By Jamey Dunn
After months of back and forth on the issue, the Illinois General Assembly approved a bill to regulate the carry of concealed weapons in the state.
“This is an historic day for law-abiding gun owners in this state because they’re going to get to exercise their Second Amendment right,” said Harrisburg Democrat Rep. Brandon Phelps, who sponsored House Bill 183.
In December, the federal 7th Circuit Court of Appeals ruled that the state’s ban on carrying firearms in public, which is the last of its kind in the nation, is unconstitutional. The court gave the General Assembly 180 days to pass a law to regulate carry. The court’s opinion said the state could set reasonable restrictions on carry, such as training requirements for licenses and banning guns in certain places. The deadline set by the court falls on June 9.
When a Senate committee voted down the House’s bill early this week, it seemed that the deadline could come and go without legislation. But lawmakers from both chambers reached a last-minute deal, and both the House and the Senate approved Senate Bill 183 on the last day of the regular legislative session. Under Senate Bill 183, concealed-carry license applicants would have to complete 16 hours of training and pay a $150 fee. The license would be good for five years and permit them to carry in all areas of the state.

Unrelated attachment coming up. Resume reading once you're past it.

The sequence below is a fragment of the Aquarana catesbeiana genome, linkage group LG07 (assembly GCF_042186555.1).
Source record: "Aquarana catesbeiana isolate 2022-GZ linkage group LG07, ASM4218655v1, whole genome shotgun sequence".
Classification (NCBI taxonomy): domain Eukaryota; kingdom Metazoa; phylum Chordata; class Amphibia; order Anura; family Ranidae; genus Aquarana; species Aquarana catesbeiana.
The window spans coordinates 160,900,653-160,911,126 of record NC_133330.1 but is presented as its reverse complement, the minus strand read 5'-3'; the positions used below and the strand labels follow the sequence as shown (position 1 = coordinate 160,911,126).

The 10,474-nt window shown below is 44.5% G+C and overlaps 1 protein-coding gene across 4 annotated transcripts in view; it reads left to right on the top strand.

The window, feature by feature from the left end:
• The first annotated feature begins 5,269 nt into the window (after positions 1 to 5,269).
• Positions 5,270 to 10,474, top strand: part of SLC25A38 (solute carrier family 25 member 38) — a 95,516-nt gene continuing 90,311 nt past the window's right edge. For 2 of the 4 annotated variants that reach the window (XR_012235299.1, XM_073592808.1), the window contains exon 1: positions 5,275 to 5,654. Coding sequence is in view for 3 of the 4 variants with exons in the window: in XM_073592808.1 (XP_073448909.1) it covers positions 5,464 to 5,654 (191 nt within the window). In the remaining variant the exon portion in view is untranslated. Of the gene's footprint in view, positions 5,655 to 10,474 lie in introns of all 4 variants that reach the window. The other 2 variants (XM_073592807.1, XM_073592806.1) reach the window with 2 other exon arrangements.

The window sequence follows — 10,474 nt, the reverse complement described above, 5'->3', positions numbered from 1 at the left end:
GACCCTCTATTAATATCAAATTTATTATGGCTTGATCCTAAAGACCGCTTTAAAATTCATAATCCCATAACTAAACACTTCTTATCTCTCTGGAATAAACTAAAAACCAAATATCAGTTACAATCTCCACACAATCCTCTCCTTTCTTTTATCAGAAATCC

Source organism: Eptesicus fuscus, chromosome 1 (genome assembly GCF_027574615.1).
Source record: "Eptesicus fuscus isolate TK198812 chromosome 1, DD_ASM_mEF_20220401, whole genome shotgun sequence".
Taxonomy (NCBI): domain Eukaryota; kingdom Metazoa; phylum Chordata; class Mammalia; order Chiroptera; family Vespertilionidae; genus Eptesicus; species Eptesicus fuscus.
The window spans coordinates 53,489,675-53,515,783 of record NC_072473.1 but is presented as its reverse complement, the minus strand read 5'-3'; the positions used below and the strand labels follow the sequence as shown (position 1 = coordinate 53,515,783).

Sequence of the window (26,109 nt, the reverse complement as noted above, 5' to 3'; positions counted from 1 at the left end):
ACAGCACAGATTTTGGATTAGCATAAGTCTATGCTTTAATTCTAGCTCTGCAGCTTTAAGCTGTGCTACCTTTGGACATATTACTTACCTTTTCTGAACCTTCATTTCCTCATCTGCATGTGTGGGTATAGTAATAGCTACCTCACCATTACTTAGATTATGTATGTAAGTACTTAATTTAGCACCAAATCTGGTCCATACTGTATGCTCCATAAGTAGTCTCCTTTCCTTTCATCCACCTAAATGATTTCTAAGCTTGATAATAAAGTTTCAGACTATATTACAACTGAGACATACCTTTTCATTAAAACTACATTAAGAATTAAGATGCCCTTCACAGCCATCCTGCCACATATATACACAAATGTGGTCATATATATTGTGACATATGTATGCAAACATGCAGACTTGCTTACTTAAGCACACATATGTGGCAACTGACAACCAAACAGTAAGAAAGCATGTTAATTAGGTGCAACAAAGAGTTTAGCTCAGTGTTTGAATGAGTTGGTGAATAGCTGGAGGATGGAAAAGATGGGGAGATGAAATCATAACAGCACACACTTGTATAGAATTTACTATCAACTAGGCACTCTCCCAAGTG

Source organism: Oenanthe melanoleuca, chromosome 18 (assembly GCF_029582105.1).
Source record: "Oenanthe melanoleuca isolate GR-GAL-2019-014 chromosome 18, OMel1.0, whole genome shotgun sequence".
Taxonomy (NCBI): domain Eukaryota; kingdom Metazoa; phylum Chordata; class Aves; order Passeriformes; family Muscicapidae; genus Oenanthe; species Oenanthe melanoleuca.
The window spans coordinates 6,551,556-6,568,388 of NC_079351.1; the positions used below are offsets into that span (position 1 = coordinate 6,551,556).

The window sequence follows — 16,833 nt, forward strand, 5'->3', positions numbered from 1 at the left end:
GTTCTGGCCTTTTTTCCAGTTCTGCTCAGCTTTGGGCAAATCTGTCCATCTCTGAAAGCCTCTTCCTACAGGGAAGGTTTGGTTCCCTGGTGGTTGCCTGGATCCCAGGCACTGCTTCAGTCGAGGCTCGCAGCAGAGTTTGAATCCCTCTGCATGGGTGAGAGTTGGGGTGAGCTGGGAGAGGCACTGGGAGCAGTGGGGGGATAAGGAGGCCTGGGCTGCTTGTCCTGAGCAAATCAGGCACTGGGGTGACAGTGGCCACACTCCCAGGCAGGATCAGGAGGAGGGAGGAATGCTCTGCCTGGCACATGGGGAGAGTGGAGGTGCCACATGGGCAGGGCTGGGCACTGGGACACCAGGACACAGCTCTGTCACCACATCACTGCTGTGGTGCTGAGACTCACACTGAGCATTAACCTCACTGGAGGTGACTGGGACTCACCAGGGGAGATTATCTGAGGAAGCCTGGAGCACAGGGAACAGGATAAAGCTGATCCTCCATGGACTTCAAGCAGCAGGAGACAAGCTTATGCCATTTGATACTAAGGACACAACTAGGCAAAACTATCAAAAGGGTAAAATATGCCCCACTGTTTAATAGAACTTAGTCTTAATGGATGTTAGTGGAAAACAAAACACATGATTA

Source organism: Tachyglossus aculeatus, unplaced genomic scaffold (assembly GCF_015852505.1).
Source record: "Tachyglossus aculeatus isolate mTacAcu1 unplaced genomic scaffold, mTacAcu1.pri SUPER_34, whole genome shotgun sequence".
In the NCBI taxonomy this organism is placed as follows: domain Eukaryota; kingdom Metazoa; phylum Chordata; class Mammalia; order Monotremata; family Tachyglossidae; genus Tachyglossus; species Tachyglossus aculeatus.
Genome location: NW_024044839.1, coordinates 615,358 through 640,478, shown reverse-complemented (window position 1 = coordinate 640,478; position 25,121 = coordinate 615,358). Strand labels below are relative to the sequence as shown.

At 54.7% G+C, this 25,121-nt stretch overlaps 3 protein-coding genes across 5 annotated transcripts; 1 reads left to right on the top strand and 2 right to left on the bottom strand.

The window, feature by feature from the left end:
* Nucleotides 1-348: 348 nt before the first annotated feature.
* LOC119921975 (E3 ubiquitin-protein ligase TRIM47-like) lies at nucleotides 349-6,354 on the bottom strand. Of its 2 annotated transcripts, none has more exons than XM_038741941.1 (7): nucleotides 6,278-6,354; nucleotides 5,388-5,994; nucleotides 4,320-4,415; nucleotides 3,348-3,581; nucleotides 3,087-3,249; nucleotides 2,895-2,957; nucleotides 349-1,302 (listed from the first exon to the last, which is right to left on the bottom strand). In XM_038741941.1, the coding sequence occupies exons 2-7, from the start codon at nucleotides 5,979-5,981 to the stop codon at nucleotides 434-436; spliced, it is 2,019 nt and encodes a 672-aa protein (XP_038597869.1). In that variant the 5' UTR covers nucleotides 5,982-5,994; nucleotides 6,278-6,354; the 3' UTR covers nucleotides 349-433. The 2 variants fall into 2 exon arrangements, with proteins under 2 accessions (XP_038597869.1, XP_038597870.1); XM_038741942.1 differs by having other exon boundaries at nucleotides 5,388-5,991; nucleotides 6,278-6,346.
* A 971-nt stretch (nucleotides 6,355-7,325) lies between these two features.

Along with the carry bill, lawmakers also sent a gun control measure to Gov. Pat Quinn. Under HB 1189, a resident who sell guns in private sale would have to confirm with the Illinois State Police that the buyer’s Firearm Owner's Identification Card is valid. The seller would call the police and provide the buyer's FOID number for verification. The bill also gives sellers the option of paying a federally licensed firearms dealer to run a background check on the buyer. Gun owners would be required to report lost or stolen firearms to local police within 72 hours.
The degree to which local governments could regulate carry was the biggest point of contention throughout concealed-carry negotiations. The plan preferred by many Senate Democrats would have given the Chicago police commissioner veto power over licenses for carrying in the city. The bill the House approved would have eliminated all local gun ordinances. Opponents of the original Senate proposal said it would give a bureaucrat the power to arbitrarily reject applications. Those who objected to the House plan said that it was a broad overreach, and even it’s own sponsor called it “absolute atomic preemption” of home rule powers.